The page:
Professor Emeritus Clive Walker at the ESC in Porto
Professor Emeritus Clive Walker chaired a panel at the annual meeting of the European Society of Criminology in Porto on 03 September 2015.
The panel was entitled: ‘The boundaries and strategies of national counter-terrorism laws: Complex unity or chronic conflict?’ It reflected the fact that the boundaries and strategies relevant to counter-terrorism have become more explicit and yet more complex over the past decade or so.
These trends are demonstrated by the elaborations of strategies such the UN Global Counter Terrorism Strategy and at national level (an example is the UK's CONTEST strategy). The explicit part of the strategic statements has tended to cohere around three themes: (1) the ‘pursuit’ of terrorists, meaning surveillance, disruption, counter-measures, and criminal prosecution; (2) the ‘prevention’ of terrorism, meaning the engagement at an ideological level with ideas, arguments, and conditions which might conduce to the terrorism cause; (3) ‘protection’ against terrorism, meaning measures of protective security. These three elements represent an ongoing attempt at complex unity but carry the seeds of chronic conflict through internal inconsistency and through their impact on boundary issues.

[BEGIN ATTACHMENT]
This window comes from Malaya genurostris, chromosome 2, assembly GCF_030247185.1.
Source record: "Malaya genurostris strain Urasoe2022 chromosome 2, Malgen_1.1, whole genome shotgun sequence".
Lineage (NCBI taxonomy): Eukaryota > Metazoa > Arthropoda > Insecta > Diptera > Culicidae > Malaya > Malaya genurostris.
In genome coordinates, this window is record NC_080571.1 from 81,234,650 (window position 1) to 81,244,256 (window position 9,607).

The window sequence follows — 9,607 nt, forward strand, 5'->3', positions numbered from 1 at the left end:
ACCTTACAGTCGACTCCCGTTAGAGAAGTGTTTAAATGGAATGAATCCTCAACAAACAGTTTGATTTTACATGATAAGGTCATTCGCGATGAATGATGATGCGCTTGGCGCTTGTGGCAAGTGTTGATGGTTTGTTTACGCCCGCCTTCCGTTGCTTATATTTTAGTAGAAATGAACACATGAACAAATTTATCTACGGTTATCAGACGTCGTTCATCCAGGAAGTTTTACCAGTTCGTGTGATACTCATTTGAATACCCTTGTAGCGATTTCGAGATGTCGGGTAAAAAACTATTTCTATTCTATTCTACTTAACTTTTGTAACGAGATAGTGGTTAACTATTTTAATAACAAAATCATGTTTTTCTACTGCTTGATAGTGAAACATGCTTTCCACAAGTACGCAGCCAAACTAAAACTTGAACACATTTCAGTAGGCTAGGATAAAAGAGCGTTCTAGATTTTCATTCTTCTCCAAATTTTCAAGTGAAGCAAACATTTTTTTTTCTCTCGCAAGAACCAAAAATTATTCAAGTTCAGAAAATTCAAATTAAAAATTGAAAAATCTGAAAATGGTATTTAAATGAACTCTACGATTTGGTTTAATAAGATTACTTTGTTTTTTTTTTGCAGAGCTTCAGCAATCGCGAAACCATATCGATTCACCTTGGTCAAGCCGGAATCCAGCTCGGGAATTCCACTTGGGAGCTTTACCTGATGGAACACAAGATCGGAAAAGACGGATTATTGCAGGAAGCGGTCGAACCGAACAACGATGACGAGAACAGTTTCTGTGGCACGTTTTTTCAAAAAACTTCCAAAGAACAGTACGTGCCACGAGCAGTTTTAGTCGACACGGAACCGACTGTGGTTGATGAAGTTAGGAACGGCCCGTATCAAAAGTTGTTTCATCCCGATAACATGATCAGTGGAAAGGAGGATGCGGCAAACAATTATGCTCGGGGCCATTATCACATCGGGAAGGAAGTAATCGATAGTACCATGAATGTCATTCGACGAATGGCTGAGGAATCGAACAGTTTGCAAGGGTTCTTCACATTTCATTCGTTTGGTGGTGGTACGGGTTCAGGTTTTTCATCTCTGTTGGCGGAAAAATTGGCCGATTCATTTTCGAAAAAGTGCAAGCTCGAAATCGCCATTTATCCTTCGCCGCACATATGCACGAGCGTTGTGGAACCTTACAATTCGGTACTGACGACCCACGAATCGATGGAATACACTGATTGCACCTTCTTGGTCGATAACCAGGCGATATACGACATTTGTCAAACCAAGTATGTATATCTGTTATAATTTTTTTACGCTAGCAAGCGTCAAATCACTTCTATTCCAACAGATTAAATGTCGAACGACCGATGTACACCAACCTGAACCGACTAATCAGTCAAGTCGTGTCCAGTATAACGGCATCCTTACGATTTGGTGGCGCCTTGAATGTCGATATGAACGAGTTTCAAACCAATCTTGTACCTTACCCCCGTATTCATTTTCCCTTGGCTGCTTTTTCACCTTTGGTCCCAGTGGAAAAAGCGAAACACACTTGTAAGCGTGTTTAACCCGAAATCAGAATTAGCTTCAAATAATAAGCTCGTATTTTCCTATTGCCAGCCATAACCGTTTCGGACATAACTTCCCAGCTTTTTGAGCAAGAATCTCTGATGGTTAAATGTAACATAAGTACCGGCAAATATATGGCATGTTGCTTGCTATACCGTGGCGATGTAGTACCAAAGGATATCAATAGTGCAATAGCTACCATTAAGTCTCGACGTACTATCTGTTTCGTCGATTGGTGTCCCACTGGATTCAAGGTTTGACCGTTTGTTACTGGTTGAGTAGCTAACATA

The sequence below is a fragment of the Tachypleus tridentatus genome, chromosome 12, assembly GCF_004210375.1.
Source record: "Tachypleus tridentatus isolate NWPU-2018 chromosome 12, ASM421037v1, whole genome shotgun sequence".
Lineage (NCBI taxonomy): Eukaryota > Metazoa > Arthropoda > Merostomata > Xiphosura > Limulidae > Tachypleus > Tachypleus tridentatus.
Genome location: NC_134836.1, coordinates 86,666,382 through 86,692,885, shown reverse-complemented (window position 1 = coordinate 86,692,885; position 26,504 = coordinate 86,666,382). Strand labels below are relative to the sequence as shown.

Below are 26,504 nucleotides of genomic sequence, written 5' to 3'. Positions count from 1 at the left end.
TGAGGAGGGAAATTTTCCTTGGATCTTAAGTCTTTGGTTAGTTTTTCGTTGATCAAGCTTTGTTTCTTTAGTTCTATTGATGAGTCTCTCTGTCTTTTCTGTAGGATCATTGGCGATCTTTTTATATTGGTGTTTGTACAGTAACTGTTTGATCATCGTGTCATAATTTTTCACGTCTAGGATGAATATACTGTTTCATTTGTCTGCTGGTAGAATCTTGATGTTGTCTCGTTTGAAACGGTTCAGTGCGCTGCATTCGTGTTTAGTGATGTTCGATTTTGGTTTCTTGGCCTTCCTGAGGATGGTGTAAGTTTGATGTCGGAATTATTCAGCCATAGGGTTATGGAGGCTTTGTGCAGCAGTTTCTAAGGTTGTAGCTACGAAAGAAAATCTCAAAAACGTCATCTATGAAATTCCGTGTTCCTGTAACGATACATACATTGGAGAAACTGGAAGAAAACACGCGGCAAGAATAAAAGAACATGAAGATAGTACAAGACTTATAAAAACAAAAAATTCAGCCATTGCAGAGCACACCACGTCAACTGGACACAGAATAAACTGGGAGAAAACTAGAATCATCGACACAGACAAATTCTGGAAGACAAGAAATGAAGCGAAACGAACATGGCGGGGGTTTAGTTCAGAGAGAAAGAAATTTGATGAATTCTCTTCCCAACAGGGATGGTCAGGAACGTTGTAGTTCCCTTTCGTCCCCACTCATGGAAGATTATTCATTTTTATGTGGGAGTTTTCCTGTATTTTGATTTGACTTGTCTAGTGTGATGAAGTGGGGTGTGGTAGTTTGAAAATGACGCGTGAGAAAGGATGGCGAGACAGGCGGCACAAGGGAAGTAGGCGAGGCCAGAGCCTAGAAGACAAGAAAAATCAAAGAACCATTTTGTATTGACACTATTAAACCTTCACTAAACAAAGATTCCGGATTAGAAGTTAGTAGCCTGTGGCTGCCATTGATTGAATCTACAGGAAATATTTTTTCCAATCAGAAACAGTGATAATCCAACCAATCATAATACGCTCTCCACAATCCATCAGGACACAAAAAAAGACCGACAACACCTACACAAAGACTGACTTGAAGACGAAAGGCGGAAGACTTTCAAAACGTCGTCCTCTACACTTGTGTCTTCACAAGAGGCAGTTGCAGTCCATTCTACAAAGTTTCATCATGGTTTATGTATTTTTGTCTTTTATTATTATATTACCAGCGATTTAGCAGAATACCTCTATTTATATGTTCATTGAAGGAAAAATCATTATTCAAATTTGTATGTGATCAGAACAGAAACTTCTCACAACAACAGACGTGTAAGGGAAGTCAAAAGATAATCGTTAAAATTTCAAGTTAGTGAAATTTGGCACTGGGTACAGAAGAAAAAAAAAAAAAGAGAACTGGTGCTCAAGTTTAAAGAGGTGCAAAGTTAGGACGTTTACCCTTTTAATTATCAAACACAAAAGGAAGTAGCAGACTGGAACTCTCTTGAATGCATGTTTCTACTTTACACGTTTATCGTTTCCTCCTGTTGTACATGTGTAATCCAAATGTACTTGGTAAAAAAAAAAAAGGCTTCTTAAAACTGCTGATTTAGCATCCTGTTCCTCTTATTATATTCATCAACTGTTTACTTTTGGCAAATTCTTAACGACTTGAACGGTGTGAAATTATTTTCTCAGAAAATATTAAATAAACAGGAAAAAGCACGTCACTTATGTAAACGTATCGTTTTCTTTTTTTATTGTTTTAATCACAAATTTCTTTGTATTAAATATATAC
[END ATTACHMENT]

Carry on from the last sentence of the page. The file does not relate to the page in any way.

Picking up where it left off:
Each of the strategic elements and the operation of boundary restraints was the subject of a paper presented at this panel: (1) Dr Saskia Hufnagel (who was a research fellow at the School of Law, University of Leeds) presented a paper on 'Police cooperation strategies in the area of terrorism'; (2) Dr Joshua Skockzyis (who is a recent Ph.D graduate of the School of Law, University of Leeds presented on 'Preventing violent extremism’; (3) Professor Emeritus Clive Walker presented on 'The delineation and delimitation of homeland security: Bridging security and justice'.
The three papers were based on chapter very recently published in a major book, Lennon, G. and Walker, C. (eds.), Routledge Handbook of Law and Terrorism (Routledge, Abingdon, 2015)